I only got $14/hour in my first engineering job out of college. Of course, that was in 1982.

Maybe $15/hr for an entry level technician just finished as associate’s degree?

There are a lot of jobs with the title “engineer” in them that don’t require a degree in engineering. My father’s title was “sales engineer,” which meant he wasn’t afraid of talking directly to the engineers instead of calling the office every time one of them had a question. My grandfather was a “stationary engineer” for the railroad, and his actual job was working on construction/maintenance crews at rail yards.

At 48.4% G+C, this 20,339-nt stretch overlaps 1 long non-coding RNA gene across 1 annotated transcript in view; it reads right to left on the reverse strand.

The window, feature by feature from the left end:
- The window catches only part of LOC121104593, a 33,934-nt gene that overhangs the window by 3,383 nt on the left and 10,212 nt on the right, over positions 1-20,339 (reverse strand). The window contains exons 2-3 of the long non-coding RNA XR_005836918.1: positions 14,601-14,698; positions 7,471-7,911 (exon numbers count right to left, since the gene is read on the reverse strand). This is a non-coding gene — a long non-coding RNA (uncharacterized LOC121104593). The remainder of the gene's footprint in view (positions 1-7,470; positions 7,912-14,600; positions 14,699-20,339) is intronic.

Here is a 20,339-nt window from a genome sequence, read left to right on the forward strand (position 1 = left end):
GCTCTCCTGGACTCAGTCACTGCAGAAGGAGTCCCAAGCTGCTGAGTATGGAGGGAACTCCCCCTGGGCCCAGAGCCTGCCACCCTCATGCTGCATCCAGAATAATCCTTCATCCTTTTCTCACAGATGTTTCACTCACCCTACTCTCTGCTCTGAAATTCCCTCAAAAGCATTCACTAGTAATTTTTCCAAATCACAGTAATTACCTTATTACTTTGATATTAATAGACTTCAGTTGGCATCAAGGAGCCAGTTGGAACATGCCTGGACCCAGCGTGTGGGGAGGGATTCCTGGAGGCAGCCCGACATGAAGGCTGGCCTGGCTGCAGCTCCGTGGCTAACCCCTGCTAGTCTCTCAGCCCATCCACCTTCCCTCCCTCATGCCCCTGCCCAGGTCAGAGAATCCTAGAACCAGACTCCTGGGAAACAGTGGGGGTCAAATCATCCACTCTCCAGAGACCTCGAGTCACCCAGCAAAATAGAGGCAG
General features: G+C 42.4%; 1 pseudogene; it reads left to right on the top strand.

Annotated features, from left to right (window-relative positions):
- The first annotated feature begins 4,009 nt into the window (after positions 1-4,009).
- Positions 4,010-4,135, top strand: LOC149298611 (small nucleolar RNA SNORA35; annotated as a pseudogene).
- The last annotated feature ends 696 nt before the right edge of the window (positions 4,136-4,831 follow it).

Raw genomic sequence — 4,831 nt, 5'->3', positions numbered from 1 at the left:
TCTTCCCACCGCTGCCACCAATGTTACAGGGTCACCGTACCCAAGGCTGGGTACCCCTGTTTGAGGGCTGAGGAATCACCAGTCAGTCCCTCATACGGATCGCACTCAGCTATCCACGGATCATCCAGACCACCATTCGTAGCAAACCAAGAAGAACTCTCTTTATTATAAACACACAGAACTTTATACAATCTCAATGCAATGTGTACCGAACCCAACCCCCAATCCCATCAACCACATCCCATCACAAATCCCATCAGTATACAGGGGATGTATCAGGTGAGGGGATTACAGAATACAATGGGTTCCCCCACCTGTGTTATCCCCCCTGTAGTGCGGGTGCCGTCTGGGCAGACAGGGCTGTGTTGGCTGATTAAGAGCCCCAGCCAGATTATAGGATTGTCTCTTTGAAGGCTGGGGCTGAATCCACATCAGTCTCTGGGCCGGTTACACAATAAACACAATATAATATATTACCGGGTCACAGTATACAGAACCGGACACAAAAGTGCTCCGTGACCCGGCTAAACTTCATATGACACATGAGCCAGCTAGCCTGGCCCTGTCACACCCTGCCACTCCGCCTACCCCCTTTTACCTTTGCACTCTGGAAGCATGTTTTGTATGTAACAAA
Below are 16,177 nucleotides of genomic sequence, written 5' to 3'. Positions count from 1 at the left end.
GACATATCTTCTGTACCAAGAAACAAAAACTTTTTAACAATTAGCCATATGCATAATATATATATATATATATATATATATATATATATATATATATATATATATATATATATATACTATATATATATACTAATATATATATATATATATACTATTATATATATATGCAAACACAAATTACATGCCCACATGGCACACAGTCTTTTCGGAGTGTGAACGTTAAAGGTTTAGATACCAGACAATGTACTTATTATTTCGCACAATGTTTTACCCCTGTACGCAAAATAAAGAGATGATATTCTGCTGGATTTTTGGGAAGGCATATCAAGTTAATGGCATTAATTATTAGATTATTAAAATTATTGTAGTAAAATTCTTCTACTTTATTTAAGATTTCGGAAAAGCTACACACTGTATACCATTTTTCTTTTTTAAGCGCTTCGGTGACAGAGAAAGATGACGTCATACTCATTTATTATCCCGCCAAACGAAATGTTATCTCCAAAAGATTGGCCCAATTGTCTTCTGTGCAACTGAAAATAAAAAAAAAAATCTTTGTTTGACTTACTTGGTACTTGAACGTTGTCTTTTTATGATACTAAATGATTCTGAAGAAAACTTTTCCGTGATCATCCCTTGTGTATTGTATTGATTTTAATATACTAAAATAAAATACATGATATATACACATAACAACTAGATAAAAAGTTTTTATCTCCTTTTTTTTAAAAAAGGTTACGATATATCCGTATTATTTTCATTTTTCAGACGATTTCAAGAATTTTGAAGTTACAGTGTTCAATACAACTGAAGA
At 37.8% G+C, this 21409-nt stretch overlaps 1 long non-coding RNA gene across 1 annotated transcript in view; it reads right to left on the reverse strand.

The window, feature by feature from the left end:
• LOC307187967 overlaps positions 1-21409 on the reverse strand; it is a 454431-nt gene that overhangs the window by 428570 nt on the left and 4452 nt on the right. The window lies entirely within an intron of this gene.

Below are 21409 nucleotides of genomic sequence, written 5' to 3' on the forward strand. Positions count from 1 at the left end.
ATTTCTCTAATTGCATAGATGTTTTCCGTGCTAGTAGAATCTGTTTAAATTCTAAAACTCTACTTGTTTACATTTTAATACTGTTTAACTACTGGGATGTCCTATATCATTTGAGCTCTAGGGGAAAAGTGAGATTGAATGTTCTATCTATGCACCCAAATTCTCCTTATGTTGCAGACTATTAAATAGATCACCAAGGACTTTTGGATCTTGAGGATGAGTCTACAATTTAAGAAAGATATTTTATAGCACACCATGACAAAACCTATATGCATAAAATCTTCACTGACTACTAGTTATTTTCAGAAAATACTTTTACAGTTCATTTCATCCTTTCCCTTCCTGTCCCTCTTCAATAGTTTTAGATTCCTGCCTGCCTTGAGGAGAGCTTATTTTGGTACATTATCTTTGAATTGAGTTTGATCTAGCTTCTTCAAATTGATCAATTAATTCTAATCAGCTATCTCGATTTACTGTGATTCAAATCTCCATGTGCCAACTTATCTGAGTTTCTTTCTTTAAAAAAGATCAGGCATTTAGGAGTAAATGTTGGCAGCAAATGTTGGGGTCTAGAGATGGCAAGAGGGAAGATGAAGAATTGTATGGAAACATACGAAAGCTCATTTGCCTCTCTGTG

In Texas anyone who works at a gas station claims to be in the “oil business.” No aspersions on your friend, but I’m pretty sure somewhere in Texas there’s a gas station mechanic with an actual job title/description like mechanical engineer specializing in maintenance and repairs currently employed in the petroleum industry.